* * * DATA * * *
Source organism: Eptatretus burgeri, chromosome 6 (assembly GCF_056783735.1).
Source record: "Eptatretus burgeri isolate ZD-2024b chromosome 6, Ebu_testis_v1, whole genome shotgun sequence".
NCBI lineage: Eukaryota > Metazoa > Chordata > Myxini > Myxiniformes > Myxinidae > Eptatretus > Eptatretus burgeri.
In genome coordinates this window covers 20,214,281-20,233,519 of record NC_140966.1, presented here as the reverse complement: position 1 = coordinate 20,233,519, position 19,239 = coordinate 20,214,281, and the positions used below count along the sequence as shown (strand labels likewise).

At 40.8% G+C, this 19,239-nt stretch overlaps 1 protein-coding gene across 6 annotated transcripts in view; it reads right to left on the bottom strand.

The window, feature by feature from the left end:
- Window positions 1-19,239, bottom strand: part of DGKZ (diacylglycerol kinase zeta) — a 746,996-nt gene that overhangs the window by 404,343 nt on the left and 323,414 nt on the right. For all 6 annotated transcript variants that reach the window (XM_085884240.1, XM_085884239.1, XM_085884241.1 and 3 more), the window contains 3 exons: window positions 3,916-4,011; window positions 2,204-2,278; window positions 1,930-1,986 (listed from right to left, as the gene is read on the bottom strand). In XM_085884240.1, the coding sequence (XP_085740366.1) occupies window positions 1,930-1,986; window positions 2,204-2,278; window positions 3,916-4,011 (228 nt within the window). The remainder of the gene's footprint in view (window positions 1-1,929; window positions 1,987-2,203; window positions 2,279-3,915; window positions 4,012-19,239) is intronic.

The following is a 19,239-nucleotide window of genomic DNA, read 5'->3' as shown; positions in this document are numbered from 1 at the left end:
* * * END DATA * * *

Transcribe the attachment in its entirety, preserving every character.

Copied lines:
Source organism: Eptatretus burgeri, chromosome 6 (assembly GCF_056783735.1).
Source record: "Eptatretus burgeri isolate ZD-2024b chromosome 6, Ebu_testis_v1, whole genome shotgun sequence".
NCBI lineage: Eukaryota > Metazoa > Chordata > Myxini > Myxiniformes > Myxinidae > Eptatretus > Eptatretus burgeri.
In genome coordinates this window covers 20,214,281-20,233,519 of record NC_140966.1, presented here as the reverse complement: position 1 = coordinate 20,233,519, position 19,239 = coordinate 20,214,281, and the positions used below count along the sequence as shown (strand labels likewise).

At 40.8% G+C, this 19,239-nt stretch overlaps 1 protein-coding gene across 6 annotated transcripts in view; it reads right to left on the bottom strand.

The window, feature by feature from the left end:
- Window positions 1-19,239, bottom strand: part of DGKZ (diacylglycerol kinase zeta) — a 746,996-nt gene that overhangs the window by 404,343 nt on the left and 323,414 nt on the right. For all 6 annotated transcript variants that reach the window (XM_085884240.1, XM_085884239.1, XM_085884241.1 and 3 more), the window contains 3 exons: window positions 3,916-4,011; window positions 2,204-2,278; window positions 1,930-1,986 (listed from right to left, as the gene is read on the bottom strand). In XM_085884240.1, the coding sequence (XP_085740366.1) occupies window positions 1,930-1,986; window positions 2,204-2,278; window positions 3,916-4,011 (228 nt within the window). The remainder of the gene's footprint in view (window positions 1-1,929; window positions 1,987-2,203; window positions 2,279-3,915; window positions 4,012-19,239) is intronic.

The following is a 19,239-nucleotide window of genomic DNA, read 5'->3' as shown; positions in this document are numbered from 1 at the left end: